Aftermarket Parts on a Solid Chasis
Polyphony Digital's ground-breaking, expansive Gran Turismo series has defined the racing simulation market for the last eight years. Director Kazunori Yamauchi takes pride in mechanical detail and realism, and Gran Turismo 4, out now for the PlayStation 2, takes the series to the next level.
For immediate racing action, GT4's arcade mode allows players to choose from an array of cars and tracks in time trial, versus and single race events. But the core of any Gran Turismo game has always been its simulation mode -- GT4's exhaustive track, car and race roster is incomparable. Fifty different courses keep races fresher than previous series installments, and automotive enthusiasts are sure to find their favorite rides amongst more than 700 modern and historic cars.
Over 80 manufacturers contribute in-house tune shops and make-specific races, which revive new and classic championships such as the Aston Martin Festival and the "Type R" Honda race. Unlike Gran Turismo 3, players can purchase used cars as they get started in the racing world. Used car showrooms are a great place to save money and find vehicles no longer in production.
The Gran Turismo series has always trained players as skilled and technical drivers, and 4 features the most comprehensive in-game license tests yet. Gran Turismo 3 players need not worry about the first two licenses, however, as GT4 imports both B and A licenses from GT3 save file. GT3 players also have the option of transferring up to 100,000 credits to their cash reserves at the beginning of GT4.
Unfortunately, GT4's racing physics haven't advanced much since 3, though new game mechanics are marginally more realistic. While heavily modified cars can win earlier races with ease, "Extreme" events and newly created "Driving Missions" require precise driving. Some races now begin with a rolling start, with videos that are often too long, and load times, while sometimes slow, are not unbearable by any means.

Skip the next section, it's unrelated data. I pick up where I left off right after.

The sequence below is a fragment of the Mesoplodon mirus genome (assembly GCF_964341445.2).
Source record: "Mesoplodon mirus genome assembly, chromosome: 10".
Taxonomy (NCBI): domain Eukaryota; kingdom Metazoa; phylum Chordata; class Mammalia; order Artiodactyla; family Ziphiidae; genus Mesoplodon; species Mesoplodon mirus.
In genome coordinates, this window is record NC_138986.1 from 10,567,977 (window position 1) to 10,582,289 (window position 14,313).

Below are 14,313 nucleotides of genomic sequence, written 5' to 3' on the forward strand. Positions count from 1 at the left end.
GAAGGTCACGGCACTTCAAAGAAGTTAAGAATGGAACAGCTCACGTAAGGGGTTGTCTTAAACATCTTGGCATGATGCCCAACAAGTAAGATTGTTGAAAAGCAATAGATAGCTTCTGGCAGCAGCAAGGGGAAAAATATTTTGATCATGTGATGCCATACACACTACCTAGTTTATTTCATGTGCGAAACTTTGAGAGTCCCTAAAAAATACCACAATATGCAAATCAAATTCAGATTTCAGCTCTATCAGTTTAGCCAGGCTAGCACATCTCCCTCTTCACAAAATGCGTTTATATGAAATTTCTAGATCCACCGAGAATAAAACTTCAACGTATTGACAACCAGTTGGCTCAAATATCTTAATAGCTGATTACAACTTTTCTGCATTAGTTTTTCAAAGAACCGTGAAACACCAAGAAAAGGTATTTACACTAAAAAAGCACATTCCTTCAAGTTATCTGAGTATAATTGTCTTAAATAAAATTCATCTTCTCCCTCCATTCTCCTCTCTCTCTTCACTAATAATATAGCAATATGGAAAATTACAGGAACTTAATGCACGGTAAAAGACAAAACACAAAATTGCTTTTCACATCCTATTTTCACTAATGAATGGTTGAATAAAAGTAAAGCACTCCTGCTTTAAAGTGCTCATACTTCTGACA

GT4's graphics set the new standard for the PlayStation 2. Side-by-side comparisons with GT3 show a remarkable attention to detail. Distant scenery looks realistic and natural, while lighting and reflection effects compliment breathtaking views. Cars also have slightly more detail than GT3, though some auto bodies show no significant visual improvements.
GT4 boasts a number of new features, though not all prove successful. Photo mode gives players a chance to memorialize their car collection. Photos are still cars posed amidst beautiful scenery or action shots from individual races. While there's not much to do with photos saved to the memory card, players with USB thumb drives can download high resolution jpegs to their computers.
B-spec mode, also new to GT4, is interesting but frustrating, allowing players to instruct drivers to maneuver positions and negotiate the race track. Limited commands are imprecise, and simple races are easily lost. On the upside, players can relax during longer races and earn easy money if their car is significantly better than the competition.
Polyphony Digital chose not to include online racing in GT4, but dozens of race tracks and hundreds of cars are enough to keep players busy.
Despite flaws in the new, inadequate gameplay modes, series fans will not be disappointed by Gran Turismo 4, and new players will surely marvel at its size and detail.